Whole life insurance policies are the oldest form of life insurance in existence. These policies pay a relatively low rate of return in the form of policy dividends, which are really a partial return of the premiums paid to keep the policy in force. Whole life policies generally have fixed premiums that do not change.
Universal life insurance
Universal life insurance is more flexible than whole life insurance and usually pays a higher rate of interest than whole life insurance. The amount of the premiums that are paid are usually flexible.
There is another type of universal life called indexed universal life. The interest that they pay is not based on prevailing interest rates as with conventional universal policies. Instead, they pay interest based on the performance of an underlying financial benchmark index such as the Standard and Poor’s 500 Index.
Variable life insurance is the riskiest type of life insurance that you can buy. The premiums that are paid into the policy are invested in a selection of mutual fund subaccounts that invest directly in the stock, bond, and real estate markets.
It is possible to lose money in this type of policy if the markets perform poorly. Most variable policies today are also universal life insurance policies. The life insurance death benefit for these policies will also rise and fall along with the cash value.
How life insurance claims work
When the insured or insureds on a policy have passed away, then the beneficiaries must notify the insurance company of their death(s) in order to receive the life insurance proceeds.
The insurance company will require a certified copy of the death certificate that has been signed by a physician along with a request for benefits. (Every life insurance company has its own proprietary request for benefits claim form.) The death certificate must give the cause of death in order for the insurance carrier to process it. The life insurance company may also require the beneficiary to furnish a copy of the policy in some cases.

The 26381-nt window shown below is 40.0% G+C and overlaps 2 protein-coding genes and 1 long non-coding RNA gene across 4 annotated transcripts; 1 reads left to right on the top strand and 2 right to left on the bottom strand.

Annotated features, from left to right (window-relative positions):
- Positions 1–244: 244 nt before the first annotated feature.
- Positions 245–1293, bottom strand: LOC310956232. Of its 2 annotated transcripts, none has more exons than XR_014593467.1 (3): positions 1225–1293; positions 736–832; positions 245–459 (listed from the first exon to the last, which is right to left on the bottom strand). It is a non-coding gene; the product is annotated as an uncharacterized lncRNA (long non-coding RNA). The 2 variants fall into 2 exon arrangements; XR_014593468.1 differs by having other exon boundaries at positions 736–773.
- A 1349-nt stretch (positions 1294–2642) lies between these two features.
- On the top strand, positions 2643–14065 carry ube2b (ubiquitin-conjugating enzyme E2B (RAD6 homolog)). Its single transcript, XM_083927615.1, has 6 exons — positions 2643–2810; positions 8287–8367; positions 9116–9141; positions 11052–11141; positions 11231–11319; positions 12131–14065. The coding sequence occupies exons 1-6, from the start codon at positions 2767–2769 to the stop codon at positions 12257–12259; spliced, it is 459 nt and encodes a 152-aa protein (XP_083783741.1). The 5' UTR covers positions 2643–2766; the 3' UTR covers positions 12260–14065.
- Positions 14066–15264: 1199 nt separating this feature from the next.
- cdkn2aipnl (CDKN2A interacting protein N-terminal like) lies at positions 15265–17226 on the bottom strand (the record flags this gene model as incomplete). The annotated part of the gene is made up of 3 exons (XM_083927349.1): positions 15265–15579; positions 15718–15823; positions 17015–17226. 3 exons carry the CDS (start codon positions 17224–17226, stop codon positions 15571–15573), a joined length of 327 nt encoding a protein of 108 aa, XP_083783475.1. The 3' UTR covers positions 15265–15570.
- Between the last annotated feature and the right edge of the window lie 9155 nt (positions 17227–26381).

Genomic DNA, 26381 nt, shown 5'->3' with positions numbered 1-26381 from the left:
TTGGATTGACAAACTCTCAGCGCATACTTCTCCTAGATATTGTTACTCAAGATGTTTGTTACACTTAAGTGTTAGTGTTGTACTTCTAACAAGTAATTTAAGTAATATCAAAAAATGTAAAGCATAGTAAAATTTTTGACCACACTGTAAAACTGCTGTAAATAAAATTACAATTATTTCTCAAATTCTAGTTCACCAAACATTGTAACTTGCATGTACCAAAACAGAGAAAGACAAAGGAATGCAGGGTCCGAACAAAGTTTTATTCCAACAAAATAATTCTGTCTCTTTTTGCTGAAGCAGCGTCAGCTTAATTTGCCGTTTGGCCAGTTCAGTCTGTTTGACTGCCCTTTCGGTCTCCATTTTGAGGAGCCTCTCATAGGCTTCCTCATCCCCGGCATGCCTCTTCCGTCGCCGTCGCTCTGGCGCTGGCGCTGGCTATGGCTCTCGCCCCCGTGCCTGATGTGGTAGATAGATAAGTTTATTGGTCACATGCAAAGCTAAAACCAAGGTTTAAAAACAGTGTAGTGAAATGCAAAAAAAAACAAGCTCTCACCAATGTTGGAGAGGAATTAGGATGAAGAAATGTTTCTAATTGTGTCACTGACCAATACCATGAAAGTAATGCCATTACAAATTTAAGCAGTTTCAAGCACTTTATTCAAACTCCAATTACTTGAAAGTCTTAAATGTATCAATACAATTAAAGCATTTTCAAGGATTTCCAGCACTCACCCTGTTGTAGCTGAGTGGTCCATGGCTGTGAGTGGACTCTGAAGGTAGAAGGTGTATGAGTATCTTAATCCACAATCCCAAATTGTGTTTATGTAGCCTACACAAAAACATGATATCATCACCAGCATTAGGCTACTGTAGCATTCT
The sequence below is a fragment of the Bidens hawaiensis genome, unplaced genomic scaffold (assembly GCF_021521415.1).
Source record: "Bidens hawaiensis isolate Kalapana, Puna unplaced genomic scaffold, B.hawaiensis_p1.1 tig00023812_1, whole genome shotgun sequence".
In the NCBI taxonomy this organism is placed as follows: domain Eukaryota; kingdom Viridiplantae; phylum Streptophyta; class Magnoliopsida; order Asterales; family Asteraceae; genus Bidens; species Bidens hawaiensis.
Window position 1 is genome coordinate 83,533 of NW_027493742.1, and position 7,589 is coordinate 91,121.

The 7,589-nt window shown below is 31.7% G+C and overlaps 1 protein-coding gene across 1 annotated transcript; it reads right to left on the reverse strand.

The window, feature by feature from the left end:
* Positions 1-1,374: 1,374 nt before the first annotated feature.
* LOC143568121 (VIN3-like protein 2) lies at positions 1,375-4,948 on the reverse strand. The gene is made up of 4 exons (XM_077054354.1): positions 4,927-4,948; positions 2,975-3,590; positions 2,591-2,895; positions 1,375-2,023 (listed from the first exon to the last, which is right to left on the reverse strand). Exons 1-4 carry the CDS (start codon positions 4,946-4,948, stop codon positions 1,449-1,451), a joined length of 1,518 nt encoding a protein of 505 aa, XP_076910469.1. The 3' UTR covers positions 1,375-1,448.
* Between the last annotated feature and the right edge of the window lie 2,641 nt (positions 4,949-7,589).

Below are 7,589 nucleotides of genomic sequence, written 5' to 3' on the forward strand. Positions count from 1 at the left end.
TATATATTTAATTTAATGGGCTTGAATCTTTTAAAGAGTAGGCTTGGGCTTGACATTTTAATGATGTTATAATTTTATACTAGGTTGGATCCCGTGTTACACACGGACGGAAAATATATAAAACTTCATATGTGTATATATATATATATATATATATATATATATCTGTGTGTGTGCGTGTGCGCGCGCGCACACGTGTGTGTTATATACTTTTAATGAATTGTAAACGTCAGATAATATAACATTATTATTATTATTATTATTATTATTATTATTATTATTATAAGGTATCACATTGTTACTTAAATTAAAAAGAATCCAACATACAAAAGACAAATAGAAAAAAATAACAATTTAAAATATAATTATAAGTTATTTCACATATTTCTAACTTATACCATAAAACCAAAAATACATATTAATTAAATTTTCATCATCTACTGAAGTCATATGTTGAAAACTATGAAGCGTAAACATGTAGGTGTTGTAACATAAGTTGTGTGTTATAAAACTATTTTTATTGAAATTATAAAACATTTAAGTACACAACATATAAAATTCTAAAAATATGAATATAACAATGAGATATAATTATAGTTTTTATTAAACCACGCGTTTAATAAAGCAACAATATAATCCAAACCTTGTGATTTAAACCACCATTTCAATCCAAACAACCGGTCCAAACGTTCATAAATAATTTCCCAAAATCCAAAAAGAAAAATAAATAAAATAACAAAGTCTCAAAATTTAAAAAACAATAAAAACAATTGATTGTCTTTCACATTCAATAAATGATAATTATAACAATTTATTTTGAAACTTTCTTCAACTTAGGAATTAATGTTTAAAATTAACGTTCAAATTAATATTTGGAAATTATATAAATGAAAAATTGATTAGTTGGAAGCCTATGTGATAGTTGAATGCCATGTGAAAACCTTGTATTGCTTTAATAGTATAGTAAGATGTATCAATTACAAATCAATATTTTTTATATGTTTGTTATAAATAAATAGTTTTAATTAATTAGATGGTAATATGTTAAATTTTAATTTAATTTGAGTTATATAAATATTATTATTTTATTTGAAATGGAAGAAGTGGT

Once the death claim has been filed and all necessary documentation has been received by the life insurance company, most states will allow the company 30 days to process the claim.
At the end of that time, the life insurance company must pay the claim, deny the claim or request additional information. If the carrier denies the claim, then in most cases they must include an explanation of why they did so. Most carriers will pay out their claims within 30-60 days.
Cash value payout options
If the owner of a permanent life insurance policy wishes to access the cash value in the policy, then there are generally three ways that he or she can do that, listed as follows:
1. Cash out the policy and let it lapse
Afterward, the remaining cash surrender value can be collected after all fees and penalties (if applicable) have been paid. This method of accessing the cash value in the policy is generally discouraged by most financial planners and life insurance agents. The reason for this is because it results in lost insurance coverage and is usually the most expensive way to access the cash value.
2. Take a straightforward withdrawal out of the policy’s cash value